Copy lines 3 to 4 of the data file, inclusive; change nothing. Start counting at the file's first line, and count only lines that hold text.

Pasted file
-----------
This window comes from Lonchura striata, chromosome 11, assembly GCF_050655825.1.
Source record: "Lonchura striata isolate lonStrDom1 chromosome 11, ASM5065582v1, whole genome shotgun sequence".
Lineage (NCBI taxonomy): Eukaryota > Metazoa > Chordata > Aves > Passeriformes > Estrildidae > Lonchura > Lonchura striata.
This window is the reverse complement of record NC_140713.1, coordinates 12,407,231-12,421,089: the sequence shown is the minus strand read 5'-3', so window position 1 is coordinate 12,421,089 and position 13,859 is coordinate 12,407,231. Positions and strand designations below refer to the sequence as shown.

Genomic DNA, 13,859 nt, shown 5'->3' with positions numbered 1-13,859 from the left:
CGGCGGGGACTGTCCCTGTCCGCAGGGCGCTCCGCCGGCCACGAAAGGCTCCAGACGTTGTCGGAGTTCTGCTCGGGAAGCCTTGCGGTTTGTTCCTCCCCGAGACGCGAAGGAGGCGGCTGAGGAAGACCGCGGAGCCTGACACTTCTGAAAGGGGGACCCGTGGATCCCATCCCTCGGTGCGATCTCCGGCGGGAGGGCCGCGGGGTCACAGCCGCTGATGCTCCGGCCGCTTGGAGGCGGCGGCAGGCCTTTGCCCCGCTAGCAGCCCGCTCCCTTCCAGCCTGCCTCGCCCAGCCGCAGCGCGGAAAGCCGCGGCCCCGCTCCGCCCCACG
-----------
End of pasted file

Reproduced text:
Lineage (NCBI taxonomy): Eukaryota > Metazoa > Chordata > Aves > Passeriformes > Estrildidae > Lonchura > Lonchura striata.
This window is the reverse complement of record NC_140713.1, coordinates 12,407,231-12,421,089: the sequence shown is the minus strand read 5'-3', so window position 1 is coordinate 12,421,089 and position 13,859 is coordinate 12,407,231. Positions and strand designations below refer to the sequence as shown.